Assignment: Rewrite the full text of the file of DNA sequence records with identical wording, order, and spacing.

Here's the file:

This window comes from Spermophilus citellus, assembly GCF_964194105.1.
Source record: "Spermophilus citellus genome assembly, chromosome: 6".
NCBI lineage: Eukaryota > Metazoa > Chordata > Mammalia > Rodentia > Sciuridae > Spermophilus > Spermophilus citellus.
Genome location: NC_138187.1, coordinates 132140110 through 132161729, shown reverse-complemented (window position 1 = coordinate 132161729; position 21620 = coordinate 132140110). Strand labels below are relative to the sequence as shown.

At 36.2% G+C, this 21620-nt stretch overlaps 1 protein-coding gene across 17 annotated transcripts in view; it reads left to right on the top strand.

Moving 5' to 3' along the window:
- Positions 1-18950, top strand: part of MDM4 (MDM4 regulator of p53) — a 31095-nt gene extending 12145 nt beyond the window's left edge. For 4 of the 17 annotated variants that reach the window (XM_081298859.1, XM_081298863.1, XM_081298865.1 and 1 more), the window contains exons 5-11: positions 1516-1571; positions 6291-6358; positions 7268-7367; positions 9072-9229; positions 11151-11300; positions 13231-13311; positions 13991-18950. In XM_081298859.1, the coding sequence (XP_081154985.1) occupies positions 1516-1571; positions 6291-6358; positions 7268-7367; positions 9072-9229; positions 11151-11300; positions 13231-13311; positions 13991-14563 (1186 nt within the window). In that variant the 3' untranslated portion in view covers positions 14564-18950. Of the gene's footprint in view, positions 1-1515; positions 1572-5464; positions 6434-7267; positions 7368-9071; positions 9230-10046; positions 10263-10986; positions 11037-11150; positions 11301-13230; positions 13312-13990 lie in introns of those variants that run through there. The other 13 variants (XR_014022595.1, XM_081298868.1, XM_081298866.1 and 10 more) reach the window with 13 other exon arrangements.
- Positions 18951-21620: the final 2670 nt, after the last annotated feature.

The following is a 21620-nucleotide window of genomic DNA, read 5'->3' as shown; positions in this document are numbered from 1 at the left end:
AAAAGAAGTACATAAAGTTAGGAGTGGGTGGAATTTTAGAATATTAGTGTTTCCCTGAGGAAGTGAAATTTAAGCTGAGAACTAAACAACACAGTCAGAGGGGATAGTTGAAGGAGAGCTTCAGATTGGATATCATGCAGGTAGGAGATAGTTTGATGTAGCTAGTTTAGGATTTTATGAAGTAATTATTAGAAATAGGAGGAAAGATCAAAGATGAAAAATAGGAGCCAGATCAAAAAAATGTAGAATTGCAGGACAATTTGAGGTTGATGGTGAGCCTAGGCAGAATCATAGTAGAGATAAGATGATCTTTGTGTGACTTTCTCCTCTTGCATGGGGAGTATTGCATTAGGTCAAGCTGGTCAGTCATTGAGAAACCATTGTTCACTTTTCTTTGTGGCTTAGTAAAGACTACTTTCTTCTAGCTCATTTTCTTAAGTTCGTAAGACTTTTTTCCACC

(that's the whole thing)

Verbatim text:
This window comes from Spermophilus citellus, assembly GCF_964194105.1.
Source record: "Spermophilus citellus genome assembly, chromosome: 6".
NCBI lineage: Eukaryota > Metazoa > Chordata > Mammalia > Rodentia > Sciuridae > Spermophilus > Spermophilus citellus.
Genome location: NC_138187.1, coordinates 132140110 through 132161729, shown reverse-complemented (window position 1 = coordinate 132161729; position 21620 = coordinate 132140110). Strand labels below are relative to the sequence as shown.

At 36.2% G+C, this 21620-nt stretch overlaps 1 protein-coding gene across 17 annotated transcripts in view; it reads left to right on the top strand.

Moving 5' to 3' along the window:
- Positions 1-18950, top strand: part of MDM4 (MDM4 regulator of p53) — a 31095-nt gene extending 12145 nt beyond the window's left edge. For 4 of the 17 annotated variants that reach the window (XM_081298859.1, XM_081298863.1, XM_081298865.1 and 1 more), the window contains exons 5-11: positions 1516-1571; positions 6291-6358; positions 7268-7367; positions 9072-9229; positions 11151-11300; positions 13231-13311; positions 13991-18950. In XM_081298859.1, the coding sequence (XP_081154985.1) occupies positions 1516-1571; positions 6291-6358; positions 7268-7367; positions 9072-9229; positions 11151-11300; positions 13231-13311; positions 13991-14563 (1186 nt within the window). In that variant the 3' untranslated portion in view covers positions 14564-18950. Of the gene's footprint in view, positions 1-1515; positions 1572-5464; positions 6434-7267; positions 7368-9071; positions 9230-10046; positions 10263-10986; positions 11037-11150; positions 11301-13230; positions 13312-13990 lie in introns of those variants that run through there. The other 13 variants (XR_014022595.1, XM_081298868.1, XM_081298866.1 and 10 more) reach the window with 13 other exon arrangements.
- Positions 18951-21620: the final 2670 nt, after the last annotated feature.

The following is a 21620-nucleotide window of genomic DNA, read 5'->3' as shown; positions in this document are numbered from 1 at the left end:
AAAAGAAGTACATAAAGTTAGGAGTGGGTGGAATTTTAGAATATTAGTGTTTCCCTGAGGAAGTGAAATTTAAGCTGAGAACTAAACAACACAGTCAGAGGGGATAGTTGAAGGAGAGCTTCAGATTGGATATCATGCAGGTAGGAGATAGTTTGATGTAGCTAGTTTAGGATTTTATGAAGTAATTATTAGAAATAGGAGGAAAGATCAAAGATGAAAAATAGGAGCCAGATCAAAAAAATGTAGAATTGCAGGACAATTTGAGGTTGATGGTGAGCCTAGGCAGAATCATAGTAGAGATAAGATGATCTTTGTGTGACTTTCTCCTCTTGCATGGGGAGTATTGCATTAGGTCAAGCTGGTCAGTCATTGAGAAACCATTGTTCACTTTTCTTTGTGGCTTAGTAAAGACTACTTTCTTCTAGCTCATTTTCTTAAGTTCGTAAGACTTTTTTCCACC